As most of you are aware, Carolanne and I organise the Perth Clandestine Cake Club (CCC), and last months theme was gluten free. To see the awesome range we got from our talented bakers, have a look at THIS post. It was a day of cake heaven! One of the cakes that was a real standout was the one that broke the rules of the CCC - ONLY CAKE ALLOWED! These were mini cakes, and as Yvonne from Red Hot Spatula explained, thats just how they are served in Singapore, where they originated. So it was totally fine with us when Yvonne showed up with these renegade cakes. They had a really unique texture, a subtle flavour and loads of fresh coconut mixed with a bit of salt on top. They were really something special!
So you guys are all lucky enough to get the recipe, and this guest post from Yvonne of Red Hot Spatula!
A short tale of Kuihs
Growing up in Singapore, I was always spoilt for choice when it came to food. The absolute favourite time of day –especially weekends- was afternoon tea. In Asia there are dedicated shops selling all manner of savory or sweet delicious bites.
One huge thing I took for granted was all the gluten free options we had. Back when I was little, gluten was not even thought of as a meal definer. Now, practically every other person you meet wants to have some sort of gluten free option available.
The local bakery – which is now a huge baking franchise in South East Asia – had more than just one or 2 things on their menu which I now know is gluten free. So, feeling nostalgic for tastes of the yesteryear and wanting to create a gluten free option for the Clandestine Cake Club I decided to bring out the Kuih Kosui – a fabulous bite sized cake made with rice flour, green pea flour and tapioca flour with the added plus of being dairy free, as well as using coconut sugar. I did not even know it, but I had hit the motherload of the holy trinity of what a percentage of people are now learning to use (to think I was brought up on this)!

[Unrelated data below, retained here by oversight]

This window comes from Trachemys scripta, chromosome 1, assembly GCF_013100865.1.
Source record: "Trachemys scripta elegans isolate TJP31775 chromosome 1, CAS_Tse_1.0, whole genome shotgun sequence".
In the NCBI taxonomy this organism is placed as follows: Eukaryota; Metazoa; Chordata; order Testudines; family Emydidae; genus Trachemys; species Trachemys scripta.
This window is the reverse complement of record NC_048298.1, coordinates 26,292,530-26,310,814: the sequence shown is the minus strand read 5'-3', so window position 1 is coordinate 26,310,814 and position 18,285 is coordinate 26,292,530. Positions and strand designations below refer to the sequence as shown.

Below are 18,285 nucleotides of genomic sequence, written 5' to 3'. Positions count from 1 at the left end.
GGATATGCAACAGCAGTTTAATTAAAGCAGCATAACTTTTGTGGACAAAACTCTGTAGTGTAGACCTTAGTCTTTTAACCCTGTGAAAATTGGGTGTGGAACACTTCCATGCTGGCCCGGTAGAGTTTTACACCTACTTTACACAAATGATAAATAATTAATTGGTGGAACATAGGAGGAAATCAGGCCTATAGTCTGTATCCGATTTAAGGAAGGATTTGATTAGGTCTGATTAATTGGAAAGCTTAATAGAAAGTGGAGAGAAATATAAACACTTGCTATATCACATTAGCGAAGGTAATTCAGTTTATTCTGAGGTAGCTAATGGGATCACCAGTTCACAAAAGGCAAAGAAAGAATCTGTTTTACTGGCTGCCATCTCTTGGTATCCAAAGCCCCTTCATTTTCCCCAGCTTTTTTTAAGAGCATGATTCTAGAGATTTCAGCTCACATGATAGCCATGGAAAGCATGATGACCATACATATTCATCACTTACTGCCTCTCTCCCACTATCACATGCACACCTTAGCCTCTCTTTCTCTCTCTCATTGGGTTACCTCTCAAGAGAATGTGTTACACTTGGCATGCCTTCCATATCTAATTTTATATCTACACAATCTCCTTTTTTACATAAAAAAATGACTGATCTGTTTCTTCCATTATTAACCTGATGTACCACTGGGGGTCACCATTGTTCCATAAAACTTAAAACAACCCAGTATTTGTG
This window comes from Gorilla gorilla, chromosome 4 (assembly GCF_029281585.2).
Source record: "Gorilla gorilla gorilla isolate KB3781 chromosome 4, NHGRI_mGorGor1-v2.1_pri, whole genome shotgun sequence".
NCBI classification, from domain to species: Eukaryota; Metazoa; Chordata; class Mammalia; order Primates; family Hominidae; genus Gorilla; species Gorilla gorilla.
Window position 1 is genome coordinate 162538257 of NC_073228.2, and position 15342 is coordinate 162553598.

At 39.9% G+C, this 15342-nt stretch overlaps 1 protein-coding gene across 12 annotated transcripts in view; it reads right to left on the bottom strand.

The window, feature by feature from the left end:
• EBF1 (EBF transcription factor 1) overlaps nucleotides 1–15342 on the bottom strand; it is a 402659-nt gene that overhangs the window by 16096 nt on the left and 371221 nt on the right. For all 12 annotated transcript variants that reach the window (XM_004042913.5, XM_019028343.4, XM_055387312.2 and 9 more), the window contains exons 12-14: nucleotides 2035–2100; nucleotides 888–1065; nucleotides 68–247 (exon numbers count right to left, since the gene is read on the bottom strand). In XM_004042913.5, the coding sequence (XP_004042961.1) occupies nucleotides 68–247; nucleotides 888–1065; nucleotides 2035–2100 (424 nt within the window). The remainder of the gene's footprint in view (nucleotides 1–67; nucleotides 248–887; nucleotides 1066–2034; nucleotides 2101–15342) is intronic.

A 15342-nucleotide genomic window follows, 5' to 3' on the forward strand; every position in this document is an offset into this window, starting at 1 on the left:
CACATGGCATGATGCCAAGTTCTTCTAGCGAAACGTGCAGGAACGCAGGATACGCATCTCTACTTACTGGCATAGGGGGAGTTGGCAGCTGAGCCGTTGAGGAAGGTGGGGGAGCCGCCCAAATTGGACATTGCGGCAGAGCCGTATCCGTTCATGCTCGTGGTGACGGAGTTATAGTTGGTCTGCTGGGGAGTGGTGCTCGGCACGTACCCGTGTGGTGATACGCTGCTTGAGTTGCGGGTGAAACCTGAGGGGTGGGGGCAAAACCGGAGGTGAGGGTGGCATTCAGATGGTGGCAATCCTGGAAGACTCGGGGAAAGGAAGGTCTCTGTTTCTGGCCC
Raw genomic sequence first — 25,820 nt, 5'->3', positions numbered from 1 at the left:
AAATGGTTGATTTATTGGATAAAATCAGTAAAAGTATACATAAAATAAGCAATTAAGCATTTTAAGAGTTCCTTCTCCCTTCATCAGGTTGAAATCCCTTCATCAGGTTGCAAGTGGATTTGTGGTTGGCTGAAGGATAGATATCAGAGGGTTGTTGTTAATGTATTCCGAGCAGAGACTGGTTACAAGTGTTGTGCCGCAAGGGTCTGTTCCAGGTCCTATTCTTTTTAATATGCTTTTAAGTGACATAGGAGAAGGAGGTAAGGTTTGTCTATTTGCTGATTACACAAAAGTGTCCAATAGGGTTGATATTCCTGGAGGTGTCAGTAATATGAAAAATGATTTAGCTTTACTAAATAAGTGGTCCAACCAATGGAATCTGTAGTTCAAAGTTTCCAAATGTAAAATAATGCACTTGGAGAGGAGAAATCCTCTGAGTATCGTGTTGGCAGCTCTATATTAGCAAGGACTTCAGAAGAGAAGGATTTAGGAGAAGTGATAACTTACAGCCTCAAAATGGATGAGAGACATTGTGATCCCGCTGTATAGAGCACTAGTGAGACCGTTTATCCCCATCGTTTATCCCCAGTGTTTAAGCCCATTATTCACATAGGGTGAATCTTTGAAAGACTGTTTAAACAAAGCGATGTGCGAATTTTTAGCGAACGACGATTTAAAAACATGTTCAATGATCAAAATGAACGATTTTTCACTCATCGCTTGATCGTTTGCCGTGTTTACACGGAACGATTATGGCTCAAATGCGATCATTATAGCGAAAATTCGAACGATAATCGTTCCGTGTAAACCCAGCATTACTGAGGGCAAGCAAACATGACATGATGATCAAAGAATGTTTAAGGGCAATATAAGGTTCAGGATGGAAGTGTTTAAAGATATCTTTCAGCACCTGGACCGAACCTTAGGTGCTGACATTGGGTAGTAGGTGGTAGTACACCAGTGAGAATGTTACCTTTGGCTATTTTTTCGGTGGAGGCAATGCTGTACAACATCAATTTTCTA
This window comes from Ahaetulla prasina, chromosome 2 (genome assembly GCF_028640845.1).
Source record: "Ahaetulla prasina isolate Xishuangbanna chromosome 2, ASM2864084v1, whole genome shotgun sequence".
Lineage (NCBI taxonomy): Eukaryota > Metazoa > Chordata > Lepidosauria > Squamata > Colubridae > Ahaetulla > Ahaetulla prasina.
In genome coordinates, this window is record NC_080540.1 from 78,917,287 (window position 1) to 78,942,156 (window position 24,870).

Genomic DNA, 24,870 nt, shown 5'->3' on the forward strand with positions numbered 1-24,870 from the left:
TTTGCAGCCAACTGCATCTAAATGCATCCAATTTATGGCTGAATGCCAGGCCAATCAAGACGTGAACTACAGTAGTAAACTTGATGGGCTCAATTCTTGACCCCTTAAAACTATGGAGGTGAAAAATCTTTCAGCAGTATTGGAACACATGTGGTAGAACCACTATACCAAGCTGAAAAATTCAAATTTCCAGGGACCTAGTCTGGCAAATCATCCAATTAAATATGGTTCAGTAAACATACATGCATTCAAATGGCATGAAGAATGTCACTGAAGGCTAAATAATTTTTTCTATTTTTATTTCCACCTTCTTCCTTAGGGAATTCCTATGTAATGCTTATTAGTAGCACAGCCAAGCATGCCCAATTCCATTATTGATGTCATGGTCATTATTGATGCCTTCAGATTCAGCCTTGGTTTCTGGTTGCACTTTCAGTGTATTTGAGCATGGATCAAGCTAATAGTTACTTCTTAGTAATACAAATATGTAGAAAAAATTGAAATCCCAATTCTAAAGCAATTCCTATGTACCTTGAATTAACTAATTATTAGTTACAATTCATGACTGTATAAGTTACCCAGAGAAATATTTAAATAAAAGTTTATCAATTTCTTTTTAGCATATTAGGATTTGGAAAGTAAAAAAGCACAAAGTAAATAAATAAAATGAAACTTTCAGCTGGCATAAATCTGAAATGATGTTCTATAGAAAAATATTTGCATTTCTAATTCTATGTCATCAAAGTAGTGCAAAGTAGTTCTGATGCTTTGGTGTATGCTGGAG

Kuih – the Malay/Bahasa name for cake- is always served in small individual serves and in a variety, being, of course, the spice of life, in comparison to western cakes which are whole and often shared as such.
Now, the story behind the Kuih Kosui is quite interesting – it is a cross culture cake brought in from Indonesia, loved in Singapore and greatly duplicated by everyone.
Asian Kuih’s are mostly steamed, not baked, and always using natural colourings to bring forth a variety of festive colours. Some Kuihs are made traditionally to celebrate weddings, birthdays and even 1 month anniversaries of a baby’s birth.
I can go on at length and wax lyrical about the history of the Kuihs – because there are heaps and heaps of tasty options, some savoury and some sweet. It’s more interesting to talk about the recipe though!
180 gm wet rice flour* (knead 105g rice flour with 75ml water and knead it)
50 gm green peas flour
30 gm tapioca flour
240 ml water
1 tsp alkaline water (lye/ki water - from asian shops)
240 gm dark coconut sugar
540 ml water
200g fresh desiccated coconut
1/2 tsp salt
Boiled ingredients (B), set aside.
Combine all ingredients (A) and mix well.
Mix in the ingredient (B)in the flour mixture and strain.
Use LOW heat to cook the batter until slightly thick.
Pour into a small tart mould and steam on a high heat for about 15 minutes until cooked.
Steam the coconut for 10 minutes after you remove the Kuihs from the steamer. Mix in the salt and toss well.
Once the Kuihs are cooled, roll them in the dessicated coconut.
Ready to serve!
Check out Red Hot Spatula on their facebook page, as well as at Subiaco Farmers Market where they sell their delicious range of spice pastes! See also this post from Col Panna with a special deal on her products!